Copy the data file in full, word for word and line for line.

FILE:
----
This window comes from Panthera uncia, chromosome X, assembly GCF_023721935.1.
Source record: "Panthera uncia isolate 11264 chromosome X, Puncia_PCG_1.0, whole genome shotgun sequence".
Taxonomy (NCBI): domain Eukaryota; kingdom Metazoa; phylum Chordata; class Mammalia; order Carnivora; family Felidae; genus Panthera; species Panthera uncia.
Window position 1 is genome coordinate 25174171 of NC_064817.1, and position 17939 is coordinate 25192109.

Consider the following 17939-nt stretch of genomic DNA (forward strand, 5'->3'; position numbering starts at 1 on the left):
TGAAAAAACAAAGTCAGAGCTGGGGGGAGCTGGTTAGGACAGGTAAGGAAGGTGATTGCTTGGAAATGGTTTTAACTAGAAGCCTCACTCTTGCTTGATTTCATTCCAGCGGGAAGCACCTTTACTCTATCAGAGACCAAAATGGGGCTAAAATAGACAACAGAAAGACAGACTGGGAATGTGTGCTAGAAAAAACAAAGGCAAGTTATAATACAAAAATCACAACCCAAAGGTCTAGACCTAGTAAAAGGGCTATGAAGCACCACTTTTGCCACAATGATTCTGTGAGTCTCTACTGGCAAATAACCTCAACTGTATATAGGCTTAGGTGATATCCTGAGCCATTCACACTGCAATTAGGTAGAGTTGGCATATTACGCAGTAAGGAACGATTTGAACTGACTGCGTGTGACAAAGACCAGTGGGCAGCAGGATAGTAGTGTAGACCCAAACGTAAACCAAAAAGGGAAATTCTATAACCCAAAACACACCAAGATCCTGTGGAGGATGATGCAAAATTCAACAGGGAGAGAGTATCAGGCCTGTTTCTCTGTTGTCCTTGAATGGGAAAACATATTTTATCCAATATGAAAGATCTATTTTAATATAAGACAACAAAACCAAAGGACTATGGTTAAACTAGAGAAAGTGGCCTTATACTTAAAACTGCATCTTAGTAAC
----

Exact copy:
This window comes from Panthera uncia, chromosome X, assembly GCF_023721935.1.
Source record: "Panthera uncia isolate 11264 chromosome X, Puncia_PCG_1.0, whole genome shotgun sequence".
Taxonomy (NCBI): domain Eukaryota; kingdom Metazoa; phylum Chordata; class Mammalia; order Carnivora; family Felidae; genus Panthera; species Panthera uncia.
Window position 1 is genome coordinate 25174171 of NC_064817.1, and position 17939 is coordinate 25192109.

Consider the following 17939-nt stretch of genomic DNA (forward strand, 5'->3'; position numbering starts at 1 on the left):
TGAAAAAACAAAGTCAGAGCTGGGGGGAGCTGGTTAGGACAGGTAAGGAAGGTGATTGCTTGGAAATGGTTTTAACTAGAAGCCTCACTCTTGCTTGATTTCATTCCAGCGGGAAGCACCTTTACTCTATCAGAGACCAAAATGGGGCTAAAATAGACAACAGAAAGACAGACTGGGAATGTGTGCTAGAAAAAACAAAGGCAAGTTATAATACAAAAATCACAACCCAAAGGTCTAGACCTAGTAAAAGGGCTATGAAGCACCACTTTTGCCACAATGATTCTGTGAGTCTCTACTGGCAAATAACCTCAACTGTATATAGGCTTAGGTGATATCCTGAGCCATTCACACTGCAATTAGGTAGAGTTGGCATATTACGCAGTAAGGAACGATTTGAACTGACTGCGTGTGACAAAGACCAGTGGGCAGCAGGATAGTAGTGTAGACCCAAACGTAAACCAAAAAGGGAAATTCTATAACCCAAAACACACCAAGATCCTGTGGAGGATGATGCAAAATTCAACAGGGAGAGAGTATCAGGCCTGTTTCTCTGTTGTCCTTGAATGGGAAAACATATTTTATCCAATATGAAAGATCTATTTTAATATAAGACAACAAAACCAAAGGACTATGGTTAAACTAGAGAAAGTGGCCTTATACTTAAAACTGCATCTTAGTAAC